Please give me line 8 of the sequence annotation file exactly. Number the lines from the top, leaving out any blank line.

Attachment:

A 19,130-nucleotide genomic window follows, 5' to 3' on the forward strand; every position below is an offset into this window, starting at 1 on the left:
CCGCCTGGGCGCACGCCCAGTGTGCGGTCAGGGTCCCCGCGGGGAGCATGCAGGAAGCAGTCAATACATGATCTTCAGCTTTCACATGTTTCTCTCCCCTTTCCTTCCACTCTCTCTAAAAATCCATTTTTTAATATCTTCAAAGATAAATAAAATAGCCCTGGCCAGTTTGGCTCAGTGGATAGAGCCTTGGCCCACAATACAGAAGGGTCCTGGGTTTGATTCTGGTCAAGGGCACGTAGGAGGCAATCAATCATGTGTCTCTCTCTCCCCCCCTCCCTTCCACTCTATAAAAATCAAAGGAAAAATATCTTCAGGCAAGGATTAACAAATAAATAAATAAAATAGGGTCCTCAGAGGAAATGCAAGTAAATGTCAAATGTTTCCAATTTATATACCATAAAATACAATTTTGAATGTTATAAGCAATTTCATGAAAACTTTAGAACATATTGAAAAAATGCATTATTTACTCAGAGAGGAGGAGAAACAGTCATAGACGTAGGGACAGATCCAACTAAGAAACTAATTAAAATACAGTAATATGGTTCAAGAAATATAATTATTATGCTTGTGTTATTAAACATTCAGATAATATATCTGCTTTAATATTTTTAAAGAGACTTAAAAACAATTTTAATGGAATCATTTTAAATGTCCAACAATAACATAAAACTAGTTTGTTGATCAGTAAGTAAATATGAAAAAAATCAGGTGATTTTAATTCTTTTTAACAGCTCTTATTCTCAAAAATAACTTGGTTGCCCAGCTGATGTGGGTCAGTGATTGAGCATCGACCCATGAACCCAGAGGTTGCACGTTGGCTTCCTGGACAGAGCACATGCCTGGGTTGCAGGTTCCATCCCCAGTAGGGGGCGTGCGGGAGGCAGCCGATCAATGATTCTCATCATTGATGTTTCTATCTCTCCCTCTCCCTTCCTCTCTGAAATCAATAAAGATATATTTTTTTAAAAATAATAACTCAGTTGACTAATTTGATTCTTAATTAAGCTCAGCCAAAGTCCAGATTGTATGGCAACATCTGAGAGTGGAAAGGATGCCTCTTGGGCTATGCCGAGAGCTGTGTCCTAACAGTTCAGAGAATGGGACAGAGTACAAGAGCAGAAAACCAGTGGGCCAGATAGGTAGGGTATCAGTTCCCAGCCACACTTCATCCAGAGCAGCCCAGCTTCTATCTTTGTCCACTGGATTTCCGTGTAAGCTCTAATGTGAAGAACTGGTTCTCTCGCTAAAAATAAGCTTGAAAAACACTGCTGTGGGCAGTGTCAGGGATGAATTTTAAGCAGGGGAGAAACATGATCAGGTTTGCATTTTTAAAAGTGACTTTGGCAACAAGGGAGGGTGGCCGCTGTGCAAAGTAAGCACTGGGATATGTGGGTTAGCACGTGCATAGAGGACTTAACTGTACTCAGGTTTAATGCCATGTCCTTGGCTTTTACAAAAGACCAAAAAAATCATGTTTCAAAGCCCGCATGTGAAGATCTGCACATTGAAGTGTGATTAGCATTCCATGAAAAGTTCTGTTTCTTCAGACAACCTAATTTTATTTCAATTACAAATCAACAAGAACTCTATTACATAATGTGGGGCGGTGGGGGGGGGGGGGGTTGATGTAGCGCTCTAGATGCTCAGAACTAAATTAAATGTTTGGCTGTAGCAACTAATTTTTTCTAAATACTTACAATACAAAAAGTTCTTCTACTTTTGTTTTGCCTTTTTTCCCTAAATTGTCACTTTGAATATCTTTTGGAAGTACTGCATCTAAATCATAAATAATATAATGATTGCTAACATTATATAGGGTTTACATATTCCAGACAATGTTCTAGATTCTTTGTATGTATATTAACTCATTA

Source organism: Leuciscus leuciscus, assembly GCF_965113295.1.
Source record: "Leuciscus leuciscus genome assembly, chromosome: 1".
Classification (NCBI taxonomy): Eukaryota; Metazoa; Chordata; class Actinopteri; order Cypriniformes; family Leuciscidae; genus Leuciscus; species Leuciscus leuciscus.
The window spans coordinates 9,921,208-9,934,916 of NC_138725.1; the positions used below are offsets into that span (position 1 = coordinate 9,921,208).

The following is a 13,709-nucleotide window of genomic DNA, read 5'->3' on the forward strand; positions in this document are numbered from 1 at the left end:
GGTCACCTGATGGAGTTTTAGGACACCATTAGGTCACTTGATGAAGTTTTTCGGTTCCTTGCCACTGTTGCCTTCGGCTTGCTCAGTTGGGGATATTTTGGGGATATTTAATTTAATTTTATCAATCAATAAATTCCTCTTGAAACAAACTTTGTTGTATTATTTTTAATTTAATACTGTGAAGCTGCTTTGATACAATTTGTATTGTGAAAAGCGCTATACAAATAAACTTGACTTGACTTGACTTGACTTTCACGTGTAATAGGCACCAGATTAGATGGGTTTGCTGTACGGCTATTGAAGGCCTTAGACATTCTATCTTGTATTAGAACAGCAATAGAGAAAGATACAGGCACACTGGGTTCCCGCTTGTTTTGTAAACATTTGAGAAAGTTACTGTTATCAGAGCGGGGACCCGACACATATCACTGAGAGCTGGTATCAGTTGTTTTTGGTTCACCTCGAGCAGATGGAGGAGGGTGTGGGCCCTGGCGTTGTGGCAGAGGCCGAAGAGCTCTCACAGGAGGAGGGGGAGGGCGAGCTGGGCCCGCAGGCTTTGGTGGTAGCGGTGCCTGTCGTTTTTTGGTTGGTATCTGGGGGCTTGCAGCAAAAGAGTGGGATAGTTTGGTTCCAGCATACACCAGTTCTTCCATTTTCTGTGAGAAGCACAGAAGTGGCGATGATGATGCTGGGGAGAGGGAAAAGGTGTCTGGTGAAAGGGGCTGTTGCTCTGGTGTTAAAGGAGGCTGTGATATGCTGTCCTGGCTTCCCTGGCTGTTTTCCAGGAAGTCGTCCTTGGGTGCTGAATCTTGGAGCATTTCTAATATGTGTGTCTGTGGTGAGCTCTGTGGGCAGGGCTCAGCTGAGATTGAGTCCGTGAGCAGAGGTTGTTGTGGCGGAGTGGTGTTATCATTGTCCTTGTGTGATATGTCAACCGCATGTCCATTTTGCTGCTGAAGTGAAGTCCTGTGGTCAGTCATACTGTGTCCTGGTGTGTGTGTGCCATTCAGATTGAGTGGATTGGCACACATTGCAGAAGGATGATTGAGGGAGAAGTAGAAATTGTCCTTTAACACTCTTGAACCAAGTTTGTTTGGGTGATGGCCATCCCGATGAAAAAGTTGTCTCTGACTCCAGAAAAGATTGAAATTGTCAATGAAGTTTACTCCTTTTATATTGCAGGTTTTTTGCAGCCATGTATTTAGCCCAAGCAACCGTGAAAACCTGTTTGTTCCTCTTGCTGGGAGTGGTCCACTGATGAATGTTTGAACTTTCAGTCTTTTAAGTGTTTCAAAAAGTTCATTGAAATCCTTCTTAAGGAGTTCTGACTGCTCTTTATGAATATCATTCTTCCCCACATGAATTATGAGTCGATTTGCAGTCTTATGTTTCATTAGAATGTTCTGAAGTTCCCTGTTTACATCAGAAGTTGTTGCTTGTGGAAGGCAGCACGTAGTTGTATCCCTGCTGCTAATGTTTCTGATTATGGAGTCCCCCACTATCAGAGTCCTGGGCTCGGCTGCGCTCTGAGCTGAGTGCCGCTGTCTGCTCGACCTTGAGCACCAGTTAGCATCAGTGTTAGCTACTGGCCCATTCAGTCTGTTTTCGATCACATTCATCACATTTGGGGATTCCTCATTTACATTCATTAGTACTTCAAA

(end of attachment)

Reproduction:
GGTCACCTGATGGAGTTTTAGGACACCATTAGGTCACTTGATGAAGTTTTTCGGTTCCTTGCCACTGTTGCCTTCGGCTTGCTCAGTTGGGGATATTTTGGGGATATTTAATTTAATTTTATCAATCAATAAATTCCTCTTGAAACAAACTTTGTTGTATTATTTTTAATTTAATACTGTGAAGCTGCTTTGATACAATTTGTATTGTGAAAAGCGCTATACAAATAAACTTGACTTGACTTGACTTGACTTTCACGTGTAATAGGCACCAGATTAGATGGGTTTGCTGTACGGCTATTGAAGGCCTTAGACATTCTATCTTGTATTAGAACAGCAATAGAGAAAGATACAGGCACACTGGGTTCCCGCTTGTTTTGTAAACATTTGAGAAAGTTACTGTTATCAGAGCGGGGACCCGACACATATCACTGAGAGCTGGTATCAGTTGTTTTTGGTTCACCTCGAGCAGATGGAGGAGGGTGTGGGCCCTGGCGTTGTGGCAGAGGCCGAAGAGCTCTCACAGGAGGAGGGGGAGGGCGAGCTGGGCCCGCAGGCTTTGGTGGTAGCGGTGCCTGTCGTTTTTTGGTTGGTATCTGGGGGCTTGCAGCAAAAGAGTGGGATAGTTTGGTTCCAGCATACACCAGTTCTTCCATTTTCTGTGAGAAGCACAGAAGTGGCGATGATGATGCTGGGGAGAGGGAAAAGGTGTCTGGTGAAAGGGGCTGTTGCTCTGGTGTTAAAGGAGGCTGTGATATGCTGTCCTGGCTTCCCTGGCTGTTTTCCAGGAAGTCGTCCTTGGGTGCTGAATCTTGGAGCATTTCTAATATGTGTGTCTGTGGTGAGCTCTGTGGGCAGGGCTCAGCTGAGATTGAGTCCGTGAGCAGAGGTTGTTGTGGCGGAGTGGTGTTATCATTGTCCTTGTGTGATATGTCAACCGCATGTCCATTTTGCTGCTGAAGTGAAGTCCTGTGGTCAGTCATACTGTGTCCTGGTGTGTGTGTGCCATTCAGATTGAGTGGATTGGCACACATTGCAGAAGGATGATTGAGGGAGAAGTAGAAATTGTCCTTTAACACTCTTGAACCAAGTTTGTTTGGGTGATGGCCATCCCGATGAAAAAGTTGTCTCTGACTCCAGAAAAGATTGAAATTGTCAATGAAGTTTACTCCTTTTATATTGCAGGTTTTTTGCAGCCATGTATTTAGCCCAAGCAACCGTGAAAACCTGTTTGTTCCTCTTGCTGGGAGTGGTCCACTGATGAATGTTTGAACTTTCAGTCTTTTAAGTGTTTCAAAAAGTTCATTGAAATCCTTCTTAAGGAGTTCTGACTGCTCTTTATGAATATCATTCTTCCCCACATGAATTATGAGTCGATTTGCAGTCTTATGTTTCATTAGAATGTTCTGAAGTTCCCTGTTTACATCAGAAGTTGTTGCTTGTGGAAGGCAGCACGTAGTTGTATCCCTGCTGCTAATGTTTCTGATTATGGAGTCCCCCACTATCAGAGTCCTGGGCTCGGCTGCGCTCTGAGCTGAGTGCCGCTGTCTGCTCGACCTTGAGCACCAGTTAGCATCAGTGTTAGCTACTGGCCCATTCAGTCTGTTTTCGATCACATTCATCACATTTGGGGATTCCTCATTTACATTCATTAGTACTTCAAA